Even the best stock sites offering investment advice cannot show you how much your investment would be worth in a specified number of years if you have no idea how to calculate the rate of return on stocks. It would also be helpful to learn the factors that influence stock returns so you can estimate your future stock values.
What's the Stock Rate of Return?
According to IG International Limited, the rate of return (ROR) refers to the income an investment, such as real estate or stock, brings during a specified period, usually a one-year period, and calculated as a proportion of the original investment.
It is usually expressed as a percentage, which could be either a gain (positive) or loss (negative). Plus, the total return after a specified holding period offers a more accurate view of how securities perform since they tend to have different values. It is worth noting that some people may refer to rate of return as a return on investment (ROI), but they're actually separate terms.
Therefore, the rate of return on stocks is the income your stocks bring annually compared to the original investment you put in when acquiring them in the stock market. So, the original stock price and the final values do matter. However, the time value of money is not considered.
The standard rate of return formula is:
ROR = (Final Investment Value-Original Investment Value/Original Investment Value) X 100 percent
However, it is crucial to understand the difference between stocks and shares even if some people tend to use them interchangeably when discussing stock market investments. You will need this knowledge when calculating your return on investment.
According to Investor.gov, a stock is the security that provides an ownership slice of each company in which you invest. On the other hand, shares represent the smallest complete unit of an individual company that you can own. So, your company stock is made up of a specific number of shares you accumulate over time. Also remember that stocks tend to refer to publicly traded companies, while shares refer to individual company ownership units.
For example, if you say you own 20 shares, someone would expect you to specify the company whose shares you own. However, if you say you own 20 stocks, someone would expect you to mention the 20 different companies you have bought shares in.
Factors Affecting Stock ROR
Some of the factors that affect the result you will get after using the stock rate of return formula include:
- the total dividends paid for the year or within the specified holding period
- the number of shares you own in a company stock
- the current market value of the company shares
- the purchase price or initial cost of the shares you own
Calculating the Rate of Return on Stock
The procedure below will help you calculate the rate of return on stocks in an excel sheet or manually if you don’t have access to a rate of return calculator. Do bear in mind that the numbers are arbitrary and may not reflect average rates of return in reality.
- Suppose you want to calculate the rate of return on a stock belonging to company ABC for the past five years. In that case, you need to find the purchase price of the shares you acquired over the years and add them up. If you have the original receipt, you can refer to it, but you can also refer to your brokerage account statement. In addition, Taxes for Expats says you can find the information online based on when you bought the shares.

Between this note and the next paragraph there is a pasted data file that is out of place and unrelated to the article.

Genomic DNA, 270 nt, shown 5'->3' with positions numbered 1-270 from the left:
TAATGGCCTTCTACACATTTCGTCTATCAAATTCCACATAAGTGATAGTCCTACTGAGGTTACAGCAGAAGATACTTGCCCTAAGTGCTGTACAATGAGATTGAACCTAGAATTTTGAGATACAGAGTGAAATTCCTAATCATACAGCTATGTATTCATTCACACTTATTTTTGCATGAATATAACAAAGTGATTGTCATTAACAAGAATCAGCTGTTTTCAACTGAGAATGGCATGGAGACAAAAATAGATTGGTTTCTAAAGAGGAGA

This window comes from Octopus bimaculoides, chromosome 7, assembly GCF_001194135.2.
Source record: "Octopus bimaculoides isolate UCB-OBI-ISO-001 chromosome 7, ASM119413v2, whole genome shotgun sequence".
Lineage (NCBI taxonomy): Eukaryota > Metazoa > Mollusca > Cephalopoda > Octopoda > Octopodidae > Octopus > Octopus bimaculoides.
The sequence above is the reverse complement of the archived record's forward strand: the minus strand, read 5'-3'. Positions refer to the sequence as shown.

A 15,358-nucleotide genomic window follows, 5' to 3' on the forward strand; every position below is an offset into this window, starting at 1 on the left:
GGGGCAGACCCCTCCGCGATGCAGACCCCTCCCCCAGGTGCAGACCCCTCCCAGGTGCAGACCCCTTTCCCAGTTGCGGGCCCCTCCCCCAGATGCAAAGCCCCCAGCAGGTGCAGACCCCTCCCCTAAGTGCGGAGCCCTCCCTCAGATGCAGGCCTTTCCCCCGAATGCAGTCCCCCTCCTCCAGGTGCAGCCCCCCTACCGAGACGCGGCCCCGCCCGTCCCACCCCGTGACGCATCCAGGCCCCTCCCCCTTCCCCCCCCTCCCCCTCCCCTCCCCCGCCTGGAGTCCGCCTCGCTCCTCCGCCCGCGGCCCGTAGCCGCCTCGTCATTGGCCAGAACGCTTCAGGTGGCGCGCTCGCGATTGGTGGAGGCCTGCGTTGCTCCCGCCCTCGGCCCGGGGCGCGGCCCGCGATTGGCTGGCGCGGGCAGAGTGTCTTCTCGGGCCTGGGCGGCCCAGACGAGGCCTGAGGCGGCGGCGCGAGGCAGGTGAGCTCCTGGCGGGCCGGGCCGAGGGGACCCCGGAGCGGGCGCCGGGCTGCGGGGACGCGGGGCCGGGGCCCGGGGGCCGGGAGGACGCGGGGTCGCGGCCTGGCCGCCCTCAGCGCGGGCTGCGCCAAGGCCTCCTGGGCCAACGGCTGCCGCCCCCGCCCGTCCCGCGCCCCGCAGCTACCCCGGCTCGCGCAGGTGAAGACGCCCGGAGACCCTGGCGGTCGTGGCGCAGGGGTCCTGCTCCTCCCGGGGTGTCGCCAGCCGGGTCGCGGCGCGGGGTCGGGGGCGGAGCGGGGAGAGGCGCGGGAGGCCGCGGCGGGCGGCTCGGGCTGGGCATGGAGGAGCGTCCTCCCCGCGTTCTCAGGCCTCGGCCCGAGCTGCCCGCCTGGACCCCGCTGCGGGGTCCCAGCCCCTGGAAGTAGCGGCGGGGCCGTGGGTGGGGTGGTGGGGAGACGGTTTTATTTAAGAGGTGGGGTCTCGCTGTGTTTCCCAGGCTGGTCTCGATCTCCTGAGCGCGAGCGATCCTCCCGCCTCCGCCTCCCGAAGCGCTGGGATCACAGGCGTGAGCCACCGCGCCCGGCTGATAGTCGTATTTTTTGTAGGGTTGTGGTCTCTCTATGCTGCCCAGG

- Once you determine how many shares you bought at specific stock prices, you can calculate the total. For example, if you originally bought 100 shares of company ABC at $1.50 per share during an economic downturn and a second batch of 500 shares at $2.50 shortly after, your total initial investment value is (100 x 1.5) + (500 x 2.5), which is $1,400.
- To determine the current value of your investment, find out the current market value of each company ABC share (which could be the value at which you just sold the shares) and multiply it by the total number of shares. Suppose your company stock is currently valued at $11 per share after five years. In that case, that would be a total of 600 shares multiplied by $11 for a final investment value of $6,600.
- If you have never received any dividends, you can calculate the ROR at this point. And it would be [(6,600 - 1,400)/1400] x 100 percent, which is equal to a gain of 371 percent over the past five years, and an average rate of return of 74 percent per year.
- However, if you have received dividends, the result could change. Suppose you received dividends of $60 per year for the past three years, which would be an additional $180. In that case, you should add the amount to the final investment value for a new total of $6,780. When you divide this number by $1,400 and multiply it by 100 percent, your new ROR would be 484.29 percent over five years and an average of 96.86 percent per year.
Bottom Line on ROR
It pays to learn the basics concerning stocks, such as calculating the return on investment. That way, you can estimate how it will perform in the future. Also, you can use such calculations or investment calculators to determine whether different investments have made or lost money over a specified period. And that will help you decide whether to hold them or dump them. In addition, you can determine your capital gains and the capital gains taxes due.
However, you can use alternative metrics, such as the cash flow rate of return or internal rate of return (IRR), to get a good picture of current and past performances of stocks to predict future results and make investment decisions. And you can also use return on assets, compound annual growth rate (CAGR), and return on equity valuation metrics.
I hold a BS in Computer Science and have been a freelance writer since 2011. When I am not writing, I enjoy reading, watching cooking and lifestyle shows, and fantasizing about world travels.